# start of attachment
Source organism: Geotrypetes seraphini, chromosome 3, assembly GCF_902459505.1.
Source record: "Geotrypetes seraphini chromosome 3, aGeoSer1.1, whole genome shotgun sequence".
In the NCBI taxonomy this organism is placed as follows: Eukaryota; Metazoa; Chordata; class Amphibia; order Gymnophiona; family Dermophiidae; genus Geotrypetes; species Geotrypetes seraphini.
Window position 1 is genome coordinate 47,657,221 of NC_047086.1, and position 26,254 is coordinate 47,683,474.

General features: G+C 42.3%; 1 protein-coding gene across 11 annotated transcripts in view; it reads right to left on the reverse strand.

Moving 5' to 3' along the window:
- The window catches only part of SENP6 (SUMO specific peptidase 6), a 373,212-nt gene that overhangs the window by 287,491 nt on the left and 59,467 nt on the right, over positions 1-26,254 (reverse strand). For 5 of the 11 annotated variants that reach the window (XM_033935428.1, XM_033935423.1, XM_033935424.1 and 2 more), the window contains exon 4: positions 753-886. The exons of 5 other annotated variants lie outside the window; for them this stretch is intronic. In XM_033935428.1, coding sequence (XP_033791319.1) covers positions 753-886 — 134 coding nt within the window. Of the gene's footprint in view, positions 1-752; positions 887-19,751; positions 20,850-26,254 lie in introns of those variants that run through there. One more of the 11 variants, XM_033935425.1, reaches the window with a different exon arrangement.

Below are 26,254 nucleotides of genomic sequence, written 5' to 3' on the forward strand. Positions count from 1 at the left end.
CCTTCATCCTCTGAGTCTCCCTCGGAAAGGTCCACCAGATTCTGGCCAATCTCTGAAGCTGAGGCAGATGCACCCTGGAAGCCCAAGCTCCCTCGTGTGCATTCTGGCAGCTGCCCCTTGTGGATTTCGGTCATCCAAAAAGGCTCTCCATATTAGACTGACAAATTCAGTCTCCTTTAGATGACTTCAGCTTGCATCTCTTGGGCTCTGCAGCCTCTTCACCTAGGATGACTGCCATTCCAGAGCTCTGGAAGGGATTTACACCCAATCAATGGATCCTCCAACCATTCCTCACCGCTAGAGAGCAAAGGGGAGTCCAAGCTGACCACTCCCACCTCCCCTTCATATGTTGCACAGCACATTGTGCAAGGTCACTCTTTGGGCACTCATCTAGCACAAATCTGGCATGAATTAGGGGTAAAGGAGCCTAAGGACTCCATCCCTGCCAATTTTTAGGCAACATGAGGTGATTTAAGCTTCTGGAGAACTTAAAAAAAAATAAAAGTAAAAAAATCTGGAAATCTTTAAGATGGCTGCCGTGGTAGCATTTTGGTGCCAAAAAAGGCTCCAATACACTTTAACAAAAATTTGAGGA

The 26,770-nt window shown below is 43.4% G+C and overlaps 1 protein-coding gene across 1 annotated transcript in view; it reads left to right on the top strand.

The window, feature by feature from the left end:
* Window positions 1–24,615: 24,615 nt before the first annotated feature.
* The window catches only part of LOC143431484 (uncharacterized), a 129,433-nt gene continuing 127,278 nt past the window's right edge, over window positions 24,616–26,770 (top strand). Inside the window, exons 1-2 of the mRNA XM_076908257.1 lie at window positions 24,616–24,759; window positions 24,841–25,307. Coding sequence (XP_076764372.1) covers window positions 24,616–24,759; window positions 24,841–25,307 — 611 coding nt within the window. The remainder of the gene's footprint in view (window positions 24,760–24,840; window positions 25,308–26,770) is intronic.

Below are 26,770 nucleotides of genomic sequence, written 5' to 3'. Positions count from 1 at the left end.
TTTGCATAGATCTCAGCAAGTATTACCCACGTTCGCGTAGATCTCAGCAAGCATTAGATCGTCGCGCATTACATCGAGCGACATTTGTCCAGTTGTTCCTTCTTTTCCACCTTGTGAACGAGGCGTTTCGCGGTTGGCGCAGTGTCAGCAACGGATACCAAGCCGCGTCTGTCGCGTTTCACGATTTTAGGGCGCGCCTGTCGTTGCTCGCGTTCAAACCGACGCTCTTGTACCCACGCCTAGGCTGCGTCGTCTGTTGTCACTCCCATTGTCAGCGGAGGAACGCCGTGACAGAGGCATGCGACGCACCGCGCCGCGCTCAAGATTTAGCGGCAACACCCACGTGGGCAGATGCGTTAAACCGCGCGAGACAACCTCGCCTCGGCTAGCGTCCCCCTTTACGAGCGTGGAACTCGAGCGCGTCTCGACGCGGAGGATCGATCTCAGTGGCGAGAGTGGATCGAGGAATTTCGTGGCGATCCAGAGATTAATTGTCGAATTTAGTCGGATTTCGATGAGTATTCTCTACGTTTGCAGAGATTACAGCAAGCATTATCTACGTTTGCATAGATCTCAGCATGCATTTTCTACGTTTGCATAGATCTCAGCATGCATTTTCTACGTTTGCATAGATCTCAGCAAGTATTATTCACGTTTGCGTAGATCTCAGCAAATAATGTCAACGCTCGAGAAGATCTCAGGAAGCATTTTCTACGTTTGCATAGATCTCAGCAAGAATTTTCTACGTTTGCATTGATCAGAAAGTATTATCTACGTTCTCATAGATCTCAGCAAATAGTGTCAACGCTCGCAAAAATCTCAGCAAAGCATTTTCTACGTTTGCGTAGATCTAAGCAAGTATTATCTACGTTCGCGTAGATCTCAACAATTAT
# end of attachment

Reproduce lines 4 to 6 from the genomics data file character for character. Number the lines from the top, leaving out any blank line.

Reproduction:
Window position 1 is genome coordinate 47,657,221 of NC_047086.1, and position 26,254 is coordinate 47,683,474.

General features: G+C 42.3%; 1 protein-coding gene across 11 annotated transcripts in view; it reads right to left on the reverse strand.

Moving 5' to 3' along the window: